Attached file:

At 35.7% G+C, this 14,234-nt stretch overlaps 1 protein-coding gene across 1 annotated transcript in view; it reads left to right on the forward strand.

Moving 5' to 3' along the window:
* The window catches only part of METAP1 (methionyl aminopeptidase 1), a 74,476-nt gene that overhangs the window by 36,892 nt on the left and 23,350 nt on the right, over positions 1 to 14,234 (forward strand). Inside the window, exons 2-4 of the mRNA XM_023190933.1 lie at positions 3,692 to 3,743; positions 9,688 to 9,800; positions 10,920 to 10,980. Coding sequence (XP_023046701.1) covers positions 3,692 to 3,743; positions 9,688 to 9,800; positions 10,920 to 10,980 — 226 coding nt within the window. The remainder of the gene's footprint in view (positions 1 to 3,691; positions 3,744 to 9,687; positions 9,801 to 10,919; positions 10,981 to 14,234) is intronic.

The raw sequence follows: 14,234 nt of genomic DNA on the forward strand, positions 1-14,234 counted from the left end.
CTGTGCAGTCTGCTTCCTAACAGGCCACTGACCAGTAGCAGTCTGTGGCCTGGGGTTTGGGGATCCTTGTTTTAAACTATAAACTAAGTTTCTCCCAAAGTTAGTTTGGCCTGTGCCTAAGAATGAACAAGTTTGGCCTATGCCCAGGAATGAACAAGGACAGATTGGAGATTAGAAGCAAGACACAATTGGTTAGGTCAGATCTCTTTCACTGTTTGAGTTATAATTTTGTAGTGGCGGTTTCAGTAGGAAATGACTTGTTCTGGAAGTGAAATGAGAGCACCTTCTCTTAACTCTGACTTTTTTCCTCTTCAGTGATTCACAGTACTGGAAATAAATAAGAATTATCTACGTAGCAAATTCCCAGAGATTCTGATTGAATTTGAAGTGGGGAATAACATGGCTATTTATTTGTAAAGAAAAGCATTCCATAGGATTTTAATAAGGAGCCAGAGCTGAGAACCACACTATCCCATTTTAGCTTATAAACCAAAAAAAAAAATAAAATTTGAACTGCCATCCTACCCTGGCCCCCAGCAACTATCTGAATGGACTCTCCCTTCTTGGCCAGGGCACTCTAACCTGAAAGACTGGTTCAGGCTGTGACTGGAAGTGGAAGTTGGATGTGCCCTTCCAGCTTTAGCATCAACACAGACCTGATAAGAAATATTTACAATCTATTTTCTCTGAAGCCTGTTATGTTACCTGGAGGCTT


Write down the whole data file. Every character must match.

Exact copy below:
At 35.7% G+C, this 14,234-nt stretch overlaps 1 protein-coding gene across 1 annotated transcript in view; it reads left to right on the forward strand.

Moving 5' to 3' along the window:
* The window catches only part of METAP1 (methionyl aminopeptidase 1), a 74,476-nt gene that overhangs the window by 36,892 nt on the left and 23,350 nt on the right, over positions 1 to 14,234 (forward strand). Inside the window, exons 2-4 of the mRNA XM_023190933.1 lie at positions 3,692 to 3,743; positions 9,688 to 9,800; positions 10,920 to 10,980. Coding sequence (XP_023046701.1) covers positions 3,692 to 3,743; positions 9,688 to 9,800; positions 10,920 to 10,980 — 226 coding nt within the window. The remainder of the gene's footprint in view (positions 1 to 3,691; positions 3,744 to 9,687; positions 9,801 to 10,919; positions 10,981 to 14,234) is intronic.

The raw sequence follows: 14,234 nt of genomic DNA on the forward strand, positions 1-14,234 counted from the left end.
CTGTGCAGTCTGCTTCCTAACAGGCCACTGACCAGTAGCAGTCTGTGGCCTGGGGTTTGGGGATCCTTGTTTTAAACTATAAACTAAGTTTCTCCCAAAGTTAGTTTGGCCTGTGCCTAAGAATGAACAAGTTTGGCCTATGCCCAGGAATGAACAAGGACAGATTGGAGATTAGAAGCAAGACACAATTGGTTAGGTCAGATCTCTTTCACTGTTTGAGTTATAATTTTGTAGTGGCGGTTTCAGTAGGAAATGACTTGTTCTGGAAGTGAAATGAGAGCACCTTCTCTTAACTCTGACTTTTTTCCTCTTCAGTGATTCACAGTACTGGAAATAAATAAGAATTATCTACGTAGCAAATTCCCAGAGATTCTGATTGAATTTGAAGTGGGGAATAACATGGCTATTTATTTGTAAAGAAAAGCATTCCATAGGATTTTAATAAGGAGCCAGAGCTGAGAACCACACTATCCCATTTTAGCTTATAAACCAAAAAAAAAAATAAAATTTGAACTGCCATCCTACCCTGGCCCCCAGCAACTATCTGAATGGACTCTCCCTTCTTGGCCAGGGCACTCTAACCTGAAAGACTGGTTCAGGCTGTGACTGGAAGTGGAAGTTGGATGTGCCCTTCCAGCTTTAGCATCAACACAGACCTGATAAGAAATATTTACAATCTATTTTCTCTGAAGCCTGTTATGTTACCTGGAGGCTT